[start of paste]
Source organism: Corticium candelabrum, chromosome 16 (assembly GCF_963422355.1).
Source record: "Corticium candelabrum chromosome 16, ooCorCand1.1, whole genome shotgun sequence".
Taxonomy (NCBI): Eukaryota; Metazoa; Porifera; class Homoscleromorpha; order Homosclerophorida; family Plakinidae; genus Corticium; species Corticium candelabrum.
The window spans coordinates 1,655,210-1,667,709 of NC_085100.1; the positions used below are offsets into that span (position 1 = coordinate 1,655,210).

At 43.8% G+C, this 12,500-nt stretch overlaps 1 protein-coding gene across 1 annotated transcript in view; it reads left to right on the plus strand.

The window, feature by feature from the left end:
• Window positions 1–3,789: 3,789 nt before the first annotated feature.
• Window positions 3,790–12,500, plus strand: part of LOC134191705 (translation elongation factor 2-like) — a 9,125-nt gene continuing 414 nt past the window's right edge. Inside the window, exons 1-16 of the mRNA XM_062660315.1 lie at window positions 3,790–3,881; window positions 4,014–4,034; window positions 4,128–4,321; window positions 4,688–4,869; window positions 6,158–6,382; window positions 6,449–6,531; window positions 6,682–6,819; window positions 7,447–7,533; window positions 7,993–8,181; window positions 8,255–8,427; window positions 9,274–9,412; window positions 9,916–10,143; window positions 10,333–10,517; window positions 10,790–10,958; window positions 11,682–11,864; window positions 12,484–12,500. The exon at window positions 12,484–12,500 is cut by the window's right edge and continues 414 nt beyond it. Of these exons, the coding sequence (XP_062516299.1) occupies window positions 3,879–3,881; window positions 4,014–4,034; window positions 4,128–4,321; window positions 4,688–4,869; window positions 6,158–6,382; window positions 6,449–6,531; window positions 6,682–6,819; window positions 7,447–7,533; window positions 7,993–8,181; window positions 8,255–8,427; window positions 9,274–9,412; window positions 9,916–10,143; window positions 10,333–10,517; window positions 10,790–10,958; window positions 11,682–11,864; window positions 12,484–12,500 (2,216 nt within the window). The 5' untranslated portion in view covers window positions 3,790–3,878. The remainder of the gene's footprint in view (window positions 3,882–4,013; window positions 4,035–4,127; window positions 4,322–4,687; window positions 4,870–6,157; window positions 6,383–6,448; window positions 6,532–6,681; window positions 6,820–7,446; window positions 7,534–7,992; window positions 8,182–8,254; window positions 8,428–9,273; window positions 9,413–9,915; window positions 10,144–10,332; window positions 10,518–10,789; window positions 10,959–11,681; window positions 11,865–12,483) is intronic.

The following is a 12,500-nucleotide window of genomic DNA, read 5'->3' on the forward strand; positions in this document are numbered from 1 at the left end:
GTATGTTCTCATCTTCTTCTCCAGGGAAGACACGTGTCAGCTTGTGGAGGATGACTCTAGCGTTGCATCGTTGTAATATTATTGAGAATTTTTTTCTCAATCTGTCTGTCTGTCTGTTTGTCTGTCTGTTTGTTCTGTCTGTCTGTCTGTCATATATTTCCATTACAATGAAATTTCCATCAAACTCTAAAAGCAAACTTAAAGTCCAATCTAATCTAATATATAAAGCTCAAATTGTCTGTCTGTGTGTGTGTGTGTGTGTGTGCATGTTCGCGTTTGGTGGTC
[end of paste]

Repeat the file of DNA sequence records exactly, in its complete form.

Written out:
Source organism: Corticium candelabrum, chromosome 16 (assembly GCF_963422355.1).
Source record: "Corticium candelabrum chromosome 16, ooCorCand1.1, whole genome shotgun sequence".
Taxonomy (NCBI): Eukaryota; Metazoa; Porifera; class Homoscleromorpha; order Homosclerophorida; family Plakinidae; genus Corticium; species Corticium candelabrum.
The window spans coordinates 1,655,210-1,667,709 of NC_085100.1; the positions used below are offsets into that span (position 1 = coordinate 1,655,210).

At 43.8% G+C, this 12,500-nt stretch overlaps 1 protein-coding gene across 1 annotated transcript in view; it reads left to right on the plus strand.

The window, feature by feature from the left end:
• Window positions 1–3,789: 3,789 nt before the first annotated feature.
• Window positions 3,790–12,500, plus strand: part of LOC134191705 (translation elongation factor 2-like) — a 9,125-nt gene continuing 414 nt past the window's right edge. Inside the window, exons 1-16 of the mRNA XM_062660315.1 lie at window positions 3,790–3,881; window positions 4,014–4,034; window positions 4,128–4,321; window positions 4,688–4,869; window positions 6,158–6,382; window positions 6,449–6,531; window positions 6,682–6,819; window positions 7,447–7,533; window positions 7,993–8,181; window positions 8,255–8,427; window positions 9,274–9,412; window positions 9,916–10,143; window positions 10,333–10,517; window positions 10,790–10,958; window positions 11,682–11,864; window positions 12,484–12,500. The exon at window positions 12,484–12,500 is cut by the window's right edge and continues 414 nt beyond it. Of these exons, the coding sequence (XP_062516299.1) occupies window positions 3,879–3,881; window positions 4,014–4,034; window positions 4,128–4,321; window positions 4,688–4,869; window positions 6,158–6,382; window positions 6,449–6,531; window positions 6,682–6,819; window positions 7,447–7,533; window positions 7,993–8,181; window positions 8,255–8,427; window positions 9,274–9,412; window positions 9,916–10,143; window positions 10,333–10,517; window positions 10,790–10,958; window positions 11,682–11,864; window positions 12,484–12,500 (2,216 nt within the window). The 5' untranslated portion in view covers window positions 3,790–3,878. The remainder of the gene's footprint in view (window positions 3,882–4,013; window positions 4,035–4,127; window positions 4,322–4,687; window positions 4,870–6,157; window positions 6,383–6,448; window positions 6,532–6,681; window positions 6,820–7,446; window positions 7,534–7,992; window positions 8,182–8,254; window positions 8,428–9,273; window positions 9,413–9,915; window positions 10,144–10,332; window positions 10,518–10,789; window positions 10,959–11,681; window positions 11,865–12,483) is intronic.

The following is a 12,500-nucleotide window of genomic DNA, read 5'->3' on the forward strand; positions in this document are numbered from 1 at the left end:
GTATGTTCTCATCTTCTTCTCCAGGGAAGACACGTGTCAGCTTGTGGAGGATGACTCTAGCGTTGCATCGTTGTAATATTATTGAGAATTTTTTTCTCAATCTGTCTGTCTGTCTGTTTGTCTGTCTGTTTGTTCTGTCTGTCTGTCTGTCATATATTTCCATTACAATGAAATTTCCATCAAACTCTAAAAGCAAACTTAAAGTCCAATCTAATCTAATATATAAAGCTCAAATTGTCTGTCTGTGTGTGTGTGTGTGTGTGTGCATGTTCGCGTTTGGTGGTC